Automotive mechanical repair shops have many exposures. Today we’re going to take a look at some of the exposures for internal operations, as well as hazards to the general public, customers, and employees.
Here are some of the ways you can protect your employees, customers, and property:
Primary exposures for property include gasoline storage, flammable liquids, oily rags, and parts-washing fluid. “No Smoking” signs should be posted throughout the building. Oily rags can spontaneously combust so they must be stored in airtight, self-closing metal cans that starve off oxygen. Welding and torch work should only be done as needed and only after determining there are no flammables or combustibles in the immediate area. When using parts-washing fluids, use a Stoddard solvent held within a designated wash tank with a self-closing lid connected to a fusible link. Gasoline should NEVER be used to clean any type of part.
The main exposure is unsupervised customers in the shop area. Typical exposures to customers include damage to clothing, as well as slips and falls or other injuries. Management should escort the customer, who is wearing personal protective equipment, into the shop to show what repairs are needed. Afterward, the cust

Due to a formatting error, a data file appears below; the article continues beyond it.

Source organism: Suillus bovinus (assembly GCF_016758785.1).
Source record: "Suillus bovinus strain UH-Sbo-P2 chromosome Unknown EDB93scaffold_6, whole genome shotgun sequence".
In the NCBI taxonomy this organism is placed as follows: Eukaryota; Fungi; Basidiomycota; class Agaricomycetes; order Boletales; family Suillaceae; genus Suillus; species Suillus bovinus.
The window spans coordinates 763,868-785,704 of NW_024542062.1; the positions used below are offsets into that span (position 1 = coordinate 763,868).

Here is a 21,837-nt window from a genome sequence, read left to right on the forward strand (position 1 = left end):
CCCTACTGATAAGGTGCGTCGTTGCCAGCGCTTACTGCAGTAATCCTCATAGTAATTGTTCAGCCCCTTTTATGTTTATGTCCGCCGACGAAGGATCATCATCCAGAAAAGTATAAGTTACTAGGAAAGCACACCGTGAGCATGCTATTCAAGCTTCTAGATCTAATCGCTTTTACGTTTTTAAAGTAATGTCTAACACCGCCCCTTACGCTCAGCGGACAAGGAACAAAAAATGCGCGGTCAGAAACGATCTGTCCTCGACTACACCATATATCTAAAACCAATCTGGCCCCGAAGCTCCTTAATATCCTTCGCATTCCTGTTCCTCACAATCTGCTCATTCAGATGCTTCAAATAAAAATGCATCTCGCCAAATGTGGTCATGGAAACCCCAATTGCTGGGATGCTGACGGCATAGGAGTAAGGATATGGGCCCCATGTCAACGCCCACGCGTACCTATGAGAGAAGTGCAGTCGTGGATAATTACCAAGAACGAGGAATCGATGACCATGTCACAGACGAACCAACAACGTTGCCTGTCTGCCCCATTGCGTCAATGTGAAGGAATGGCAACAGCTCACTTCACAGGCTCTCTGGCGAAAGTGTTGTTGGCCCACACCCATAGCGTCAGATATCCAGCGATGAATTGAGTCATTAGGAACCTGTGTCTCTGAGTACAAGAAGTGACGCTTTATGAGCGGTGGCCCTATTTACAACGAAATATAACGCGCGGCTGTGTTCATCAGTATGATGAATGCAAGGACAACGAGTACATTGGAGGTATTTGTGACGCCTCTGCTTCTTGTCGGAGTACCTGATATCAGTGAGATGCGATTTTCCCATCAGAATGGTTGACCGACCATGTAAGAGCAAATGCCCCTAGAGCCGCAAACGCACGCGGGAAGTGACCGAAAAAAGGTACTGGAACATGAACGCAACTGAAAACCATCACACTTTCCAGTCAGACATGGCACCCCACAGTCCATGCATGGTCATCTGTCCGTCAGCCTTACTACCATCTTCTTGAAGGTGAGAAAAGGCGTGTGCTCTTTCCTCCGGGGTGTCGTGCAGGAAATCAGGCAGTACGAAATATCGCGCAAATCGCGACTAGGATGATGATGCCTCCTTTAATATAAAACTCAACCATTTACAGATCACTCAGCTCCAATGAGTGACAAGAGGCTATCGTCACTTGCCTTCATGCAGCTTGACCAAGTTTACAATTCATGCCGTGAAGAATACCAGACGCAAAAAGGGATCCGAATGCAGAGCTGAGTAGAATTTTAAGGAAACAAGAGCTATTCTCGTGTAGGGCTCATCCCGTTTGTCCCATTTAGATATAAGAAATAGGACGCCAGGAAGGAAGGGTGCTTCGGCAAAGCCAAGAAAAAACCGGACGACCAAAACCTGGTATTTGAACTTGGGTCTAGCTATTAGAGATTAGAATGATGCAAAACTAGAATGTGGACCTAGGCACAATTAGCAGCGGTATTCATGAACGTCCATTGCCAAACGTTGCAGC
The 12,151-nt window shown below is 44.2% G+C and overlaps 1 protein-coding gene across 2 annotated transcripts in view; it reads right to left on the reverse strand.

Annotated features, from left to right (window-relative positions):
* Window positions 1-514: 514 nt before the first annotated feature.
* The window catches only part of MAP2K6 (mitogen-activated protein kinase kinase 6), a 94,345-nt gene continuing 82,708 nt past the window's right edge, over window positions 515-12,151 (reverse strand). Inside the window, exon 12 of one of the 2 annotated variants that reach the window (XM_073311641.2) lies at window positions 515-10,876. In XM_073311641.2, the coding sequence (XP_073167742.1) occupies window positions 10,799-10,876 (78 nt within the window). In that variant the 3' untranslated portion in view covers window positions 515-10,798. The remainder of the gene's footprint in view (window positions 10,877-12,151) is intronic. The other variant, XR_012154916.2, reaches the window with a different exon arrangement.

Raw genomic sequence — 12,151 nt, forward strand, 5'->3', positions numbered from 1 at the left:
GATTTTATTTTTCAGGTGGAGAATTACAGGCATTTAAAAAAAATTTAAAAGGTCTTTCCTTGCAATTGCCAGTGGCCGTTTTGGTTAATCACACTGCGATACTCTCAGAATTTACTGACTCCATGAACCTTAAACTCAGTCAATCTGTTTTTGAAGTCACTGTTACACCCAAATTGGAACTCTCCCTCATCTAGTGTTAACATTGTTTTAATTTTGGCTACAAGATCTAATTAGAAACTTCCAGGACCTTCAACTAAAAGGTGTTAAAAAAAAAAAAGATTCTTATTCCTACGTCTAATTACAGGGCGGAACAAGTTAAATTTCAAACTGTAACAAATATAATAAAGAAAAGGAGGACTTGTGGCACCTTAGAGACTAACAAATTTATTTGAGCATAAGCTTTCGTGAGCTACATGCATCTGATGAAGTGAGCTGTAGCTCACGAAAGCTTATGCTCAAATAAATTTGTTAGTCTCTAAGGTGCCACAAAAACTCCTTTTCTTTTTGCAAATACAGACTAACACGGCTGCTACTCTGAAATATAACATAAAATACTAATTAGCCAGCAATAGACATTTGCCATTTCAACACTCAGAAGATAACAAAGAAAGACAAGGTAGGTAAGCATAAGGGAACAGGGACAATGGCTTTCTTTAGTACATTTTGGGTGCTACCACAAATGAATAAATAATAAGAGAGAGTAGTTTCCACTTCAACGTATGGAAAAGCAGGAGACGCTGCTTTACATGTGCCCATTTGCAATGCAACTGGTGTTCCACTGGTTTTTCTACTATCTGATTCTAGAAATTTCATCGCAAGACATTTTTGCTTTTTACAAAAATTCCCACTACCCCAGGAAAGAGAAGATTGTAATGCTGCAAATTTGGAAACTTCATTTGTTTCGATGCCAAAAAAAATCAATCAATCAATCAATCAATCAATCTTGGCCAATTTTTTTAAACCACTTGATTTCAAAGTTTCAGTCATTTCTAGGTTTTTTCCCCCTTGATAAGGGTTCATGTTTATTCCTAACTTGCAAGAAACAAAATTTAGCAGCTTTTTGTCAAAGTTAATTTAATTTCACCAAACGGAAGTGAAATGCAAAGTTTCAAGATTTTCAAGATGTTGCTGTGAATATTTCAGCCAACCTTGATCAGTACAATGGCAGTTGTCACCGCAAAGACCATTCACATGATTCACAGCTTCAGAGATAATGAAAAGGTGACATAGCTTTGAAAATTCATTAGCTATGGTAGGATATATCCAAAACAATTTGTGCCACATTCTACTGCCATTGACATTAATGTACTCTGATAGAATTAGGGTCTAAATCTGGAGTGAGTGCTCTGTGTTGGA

Workers’ Compensationomer should return to the lounge area to wait for the repairs to be completed. Customers should never be unsupervised within the mechanical repair areas.
Injuries are routinely caused by lifting, burns, carbon monoxide, and oil spills. Hernias and back injuries can be prevented by using proper lifting equipment and equipment stand tools. Proper personal protective equipment can protect against burns from welding or torch work. The carbon monoxide exposure is more prevalent during winter months when doors are closed; consequently flexible exhaust hoses should be slipped over exhaust pipes so fumes are routed outside. This helps prevent a carbon monoxide buildup inside. An oil slick or grease spot could cause a slip or trip. Promptly cleaning up these spills and spots, as well as using sand or an oil absorbent, will reduce these loss potentials.
Only first-rate and OEM-quality parts should be used in part replacement. Faulty installation of aftermarket parts is a huge concern. Automotive mechanics should hold ASE designations with a least one master certified mechanic on staff to oversee all repairs. Mechanics should only work in areas in which they’ve been properly trained. The master mechanic should do a final inspection and test drive the customer’s vehicle.
This blog post was written by John Moake, a Loss Prevention Representative for West Bend.